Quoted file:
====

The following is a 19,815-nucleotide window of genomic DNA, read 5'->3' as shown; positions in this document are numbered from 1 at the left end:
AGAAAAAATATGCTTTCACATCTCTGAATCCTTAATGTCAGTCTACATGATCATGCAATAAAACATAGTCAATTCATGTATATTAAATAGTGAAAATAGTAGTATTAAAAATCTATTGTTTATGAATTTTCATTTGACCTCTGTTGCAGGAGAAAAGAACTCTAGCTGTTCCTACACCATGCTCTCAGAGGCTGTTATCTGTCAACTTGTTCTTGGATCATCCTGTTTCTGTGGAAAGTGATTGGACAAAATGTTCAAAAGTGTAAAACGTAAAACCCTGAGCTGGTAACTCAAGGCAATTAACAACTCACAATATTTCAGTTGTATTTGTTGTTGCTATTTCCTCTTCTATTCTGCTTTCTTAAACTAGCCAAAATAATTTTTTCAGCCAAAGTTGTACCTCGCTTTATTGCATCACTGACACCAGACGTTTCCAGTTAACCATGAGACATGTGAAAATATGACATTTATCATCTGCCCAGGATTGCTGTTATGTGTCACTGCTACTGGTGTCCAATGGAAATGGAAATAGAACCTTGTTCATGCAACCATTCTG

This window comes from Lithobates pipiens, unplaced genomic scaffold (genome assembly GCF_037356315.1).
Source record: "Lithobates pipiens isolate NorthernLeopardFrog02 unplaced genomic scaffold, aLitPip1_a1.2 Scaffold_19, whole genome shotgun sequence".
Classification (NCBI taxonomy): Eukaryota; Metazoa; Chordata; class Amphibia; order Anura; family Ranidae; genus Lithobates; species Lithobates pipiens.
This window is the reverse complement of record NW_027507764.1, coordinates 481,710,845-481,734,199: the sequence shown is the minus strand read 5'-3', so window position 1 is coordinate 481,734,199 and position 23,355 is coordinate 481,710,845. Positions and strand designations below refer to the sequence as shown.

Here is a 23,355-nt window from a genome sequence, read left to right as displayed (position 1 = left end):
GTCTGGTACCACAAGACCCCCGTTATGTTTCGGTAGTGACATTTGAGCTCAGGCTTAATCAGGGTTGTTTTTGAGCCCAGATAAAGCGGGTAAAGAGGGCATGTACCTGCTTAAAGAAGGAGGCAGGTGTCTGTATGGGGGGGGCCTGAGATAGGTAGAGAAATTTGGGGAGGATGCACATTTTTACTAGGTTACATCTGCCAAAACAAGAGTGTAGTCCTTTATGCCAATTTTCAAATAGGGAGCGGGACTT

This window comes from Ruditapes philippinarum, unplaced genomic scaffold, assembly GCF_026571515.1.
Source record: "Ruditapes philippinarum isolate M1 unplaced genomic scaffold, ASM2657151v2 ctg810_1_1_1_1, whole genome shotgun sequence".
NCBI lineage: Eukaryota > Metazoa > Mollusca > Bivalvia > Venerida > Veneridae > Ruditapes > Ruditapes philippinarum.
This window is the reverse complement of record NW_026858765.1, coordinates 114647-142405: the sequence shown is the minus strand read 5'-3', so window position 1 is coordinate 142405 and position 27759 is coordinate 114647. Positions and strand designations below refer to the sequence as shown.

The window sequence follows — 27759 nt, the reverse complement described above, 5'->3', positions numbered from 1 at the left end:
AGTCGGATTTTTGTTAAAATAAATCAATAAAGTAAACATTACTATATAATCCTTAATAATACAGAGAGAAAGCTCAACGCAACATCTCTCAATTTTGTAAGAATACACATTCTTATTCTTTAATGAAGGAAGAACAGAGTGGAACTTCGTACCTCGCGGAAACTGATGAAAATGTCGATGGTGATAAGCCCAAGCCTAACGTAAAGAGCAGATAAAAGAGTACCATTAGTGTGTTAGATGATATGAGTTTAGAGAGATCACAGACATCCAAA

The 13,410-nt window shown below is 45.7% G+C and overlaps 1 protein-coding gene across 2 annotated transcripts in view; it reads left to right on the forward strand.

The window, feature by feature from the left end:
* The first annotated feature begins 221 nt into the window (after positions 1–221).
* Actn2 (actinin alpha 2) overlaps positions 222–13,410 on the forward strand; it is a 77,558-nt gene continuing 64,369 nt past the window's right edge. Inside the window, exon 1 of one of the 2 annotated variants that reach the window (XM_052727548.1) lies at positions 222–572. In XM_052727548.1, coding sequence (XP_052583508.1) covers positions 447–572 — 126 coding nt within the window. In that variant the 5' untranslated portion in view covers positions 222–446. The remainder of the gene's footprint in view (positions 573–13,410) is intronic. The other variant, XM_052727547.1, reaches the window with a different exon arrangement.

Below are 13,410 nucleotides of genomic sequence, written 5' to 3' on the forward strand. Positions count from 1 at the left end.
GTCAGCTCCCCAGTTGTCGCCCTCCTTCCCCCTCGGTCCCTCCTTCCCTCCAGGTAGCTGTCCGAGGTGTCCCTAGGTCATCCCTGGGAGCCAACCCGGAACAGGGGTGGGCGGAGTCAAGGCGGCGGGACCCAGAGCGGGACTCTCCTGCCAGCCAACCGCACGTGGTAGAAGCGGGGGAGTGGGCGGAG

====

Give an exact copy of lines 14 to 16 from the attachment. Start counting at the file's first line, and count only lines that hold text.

AGTCGGATTTTTGTTAAAATAAATCAATAAAGTAAACATTACTATATAATCCTTAATAATACAGAGAGAAAGCTCAACGCAACATCTCTCAATTTTGTAAGAATACACATTCTTATTCTTTAATGAAGGAAGAACAGAGTGGAACTTCGTACCTCGCGGAAACTGATGAAAATGTCGATGGTGATAAGCCCAAGCCTAACGTAAAGAGCAGATAAAAGAGTACCATTAGTGTGTTAGATGATATGAGTTTAGAGAGATCACAGACATCCAAA

The 13,410-nt window shown below is 45.7% G+C and overlaps 1 protein-coding gene across 2 annotated transcripts in view; it reads left to right on the forward strand.

The window, feature by feature from the left end: